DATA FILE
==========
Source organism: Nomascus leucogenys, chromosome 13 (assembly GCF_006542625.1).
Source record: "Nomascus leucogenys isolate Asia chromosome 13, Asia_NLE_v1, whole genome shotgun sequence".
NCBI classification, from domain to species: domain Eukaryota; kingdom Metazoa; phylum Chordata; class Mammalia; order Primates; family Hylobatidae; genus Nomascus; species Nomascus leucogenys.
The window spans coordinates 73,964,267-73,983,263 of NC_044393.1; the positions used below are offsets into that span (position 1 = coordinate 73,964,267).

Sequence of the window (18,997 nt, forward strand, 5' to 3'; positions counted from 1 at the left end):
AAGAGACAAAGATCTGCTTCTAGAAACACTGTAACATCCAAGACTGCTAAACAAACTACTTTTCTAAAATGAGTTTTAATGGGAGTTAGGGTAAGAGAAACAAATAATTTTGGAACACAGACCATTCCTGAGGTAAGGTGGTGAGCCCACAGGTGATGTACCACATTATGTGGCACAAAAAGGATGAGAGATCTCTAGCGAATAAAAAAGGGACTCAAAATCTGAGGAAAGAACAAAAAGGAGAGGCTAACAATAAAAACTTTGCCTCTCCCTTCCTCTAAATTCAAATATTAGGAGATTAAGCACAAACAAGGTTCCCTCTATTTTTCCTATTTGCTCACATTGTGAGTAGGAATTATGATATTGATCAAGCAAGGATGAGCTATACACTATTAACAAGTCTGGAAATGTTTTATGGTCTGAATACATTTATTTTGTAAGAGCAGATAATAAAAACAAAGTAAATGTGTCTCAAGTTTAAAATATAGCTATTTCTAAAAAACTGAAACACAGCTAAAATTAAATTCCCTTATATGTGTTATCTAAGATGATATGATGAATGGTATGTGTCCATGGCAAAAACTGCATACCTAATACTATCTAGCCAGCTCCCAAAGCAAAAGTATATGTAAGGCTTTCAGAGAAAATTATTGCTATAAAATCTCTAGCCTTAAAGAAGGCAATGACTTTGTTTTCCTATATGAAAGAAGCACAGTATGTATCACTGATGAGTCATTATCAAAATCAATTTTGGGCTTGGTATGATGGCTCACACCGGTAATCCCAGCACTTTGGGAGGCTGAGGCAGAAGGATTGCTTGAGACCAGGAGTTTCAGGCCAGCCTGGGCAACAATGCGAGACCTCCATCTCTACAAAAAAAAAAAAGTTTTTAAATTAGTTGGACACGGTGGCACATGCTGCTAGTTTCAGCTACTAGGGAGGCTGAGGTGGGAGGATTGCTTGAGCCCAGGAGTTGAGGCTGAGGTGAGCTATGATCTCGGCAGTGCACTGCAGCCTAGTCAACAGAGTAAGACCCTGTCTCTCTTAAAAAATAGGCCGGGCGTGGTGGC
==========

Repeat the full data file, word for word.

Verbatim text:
Source organism: Nomascus leucogenys, chromosome 13 (assembly GCF_006542625.1).
Source record: "Nomascus leucogenys isolate Asia chromosome 13, Asia_NLE_v1, whole genome shotgun sequence".
NCBI classification, from domain to species: domain Eukaryota; kingdom Metazoa; phylum Chordata; class Mammalia; order Primates; family Hylobatidae; genus Nomascus; species Nomascus leucogenys.
The window spans coordinates 73,964,267-73,983,263 of NC_044393.1; the positions used below are offsets into that span (position 1 = coordinate 73,964,267).

Sequence of the window (18,997 nt, forward strand, 5' to 3'; positions counted from 1 at the left end):
AAGAGACAAAGATCTGCTTCTAGAAACACTGTAACATCCAAGACTGCTAAACAAACTACTTTTCTAAAATGAGTTTTAATGGGAGTTAGGGTAAGAGAAACAAATAATTTTGGAACACAGACCATTCCTGAGGTAAGGTGGTGAGCCCACAGGTGATGTACCACATTATGTGGCACAAAAAGGATGAGAGATCTCTAGCGAATAAAAAAGGGACTCAAAATCTGAGGAAAGAACAAAAAGGAGAGGCTAACAATAAAAACTTTGCCTCTCCCTTCCTCTAAATTCAAATATTAGGAGATTAAGCACAAACAAGGTTCCCTCTATTTTTCCTATTTGCTCACATTGTGAGTAGGAATTATGATATTGATCAAGCAAGGATGAGCTATACACTATTAACAAGTCTGGAAATGTTTTATGGTCTGAATACATTTATTTTGTAAGAGCAGATAATAAAAACAAAGTAAATGTGTCTCAAGTTTAAAATATAGCTATTTCTAAAAAACTGAAACACAGCTAAAATTAAATTCCCTTATATGTGTTATCTAAGATGATATGATGAATGGTATGTGTCCATGGCAAAAACTGCATACCTAATACTATCTAGCCAGCTCCCAAAGCAAAAGTATATGTAAGGCTTTCAGAGAAAATTATTGCTATAAAATCTCTAGCCTTAAAGAAGGCAATGACTTTGTTTTCCTATATGAAAGAAGCACAGTATGTATCACTGATGAGTCATTATCAAAATCAATTTTGGGCTTGGTATGATGGCTCACACCGGTAATCCCAGCACTTTGGGAGGCTGAGGCAGAAGGATTGCTTGAGACCAGGAGTTTCAGGCCAGCCTGGGCAACAATGCGAGACCTCCATCTCTACAAAAAAAAAAAAGTTTTTAAATTAGTTGGACACGGTGGCACATGCTGCTAGTTTCAGCTACTAGGGAGGCTGAGGTGGGAGGATTGCTTGAGCCCAGGAGTTGAGGCTGAGGTGAGCTATGATCTCGGCAGTGCACTGCAGCCTAGTCAACAGAGTAAGACCCTGTCTCTCTTAAAAAATAGGCCGGGCGTGGTGGC